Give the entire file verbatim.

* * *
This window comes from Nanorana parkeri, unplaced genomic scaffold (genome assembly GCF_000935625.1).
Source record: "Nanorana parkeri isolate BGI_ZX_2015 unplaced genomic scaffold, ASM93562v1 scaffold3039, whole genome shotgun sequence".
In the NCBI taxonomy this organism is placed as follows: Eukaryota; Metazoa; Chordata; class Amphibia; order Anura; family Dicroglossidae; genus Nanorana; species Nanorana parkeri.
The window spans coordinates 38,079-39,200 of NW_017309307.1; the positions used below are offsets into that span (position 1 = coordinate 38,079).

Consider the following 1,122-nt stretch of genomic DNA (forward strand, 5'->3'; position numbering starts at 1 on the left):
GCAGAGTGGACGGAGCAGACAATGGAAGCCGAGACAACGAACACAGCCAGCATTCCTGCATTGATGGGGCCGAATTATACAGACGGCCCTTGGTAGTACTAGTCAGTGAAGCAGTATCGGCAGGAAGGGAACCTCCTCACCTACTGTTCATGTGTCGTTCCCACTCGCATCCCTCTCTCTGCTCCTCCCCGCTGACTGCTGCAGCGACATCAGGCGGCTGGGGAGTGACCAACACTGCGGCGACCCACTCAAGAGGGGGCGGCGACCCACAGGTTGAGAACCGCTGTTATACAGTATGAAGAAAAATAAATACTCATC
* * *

This window comes from Nanorana parkeri, unplaced genomic scaffold (genome assembly GCF_000935625.1).
Source record: "Nanorana parkeri isolate BGI_ZX_2015 unplaced genomic scaffold, ASM93562v1 scaffold3039, whole genome shotgun sequence".
In the NCBI taxonomy this organism is placed as follows: Eukaryota; Metazoa; Chordata; class Amphibia; order Anura; family Dicroglossidae; genus Nanorana; species Nanorana parkeri.
The window spans coordinates 38,079-39,200 of NW_017309307.1; the positions used below are offsets into that span (position 1 = coordinate 38,079).

Consider the following 1,122-nt stretch of genomic DNA (forward strand, 5'->3'; position numbering starts at 1 on the left):
GCAGAGTGGACGGAGCAGACAATGGAAGCCGAGACAACGAACACAGCCAGCATTCCTGCATTGATGGGGCCGAATTATACAGACGGCCCTTGGTAGTACTAGTCAGTGAAGCAGTATCGGCAGGAAGGGAACCTCCTCACCTACTGTTCATGTGTCGTTCCCACTCGCATCCCTCTCTCTGCTCCTCCCCGCTGACTGCTGCAGCGACATCAGGCGGCTGGGGAGTGACCAACACTGCGGCGACCCACTCAAGAGGGGGCGGCGACCCACAGGTTGAGAACCGCTGTTATACAGTATGAAGAAAAATAAATACTCATC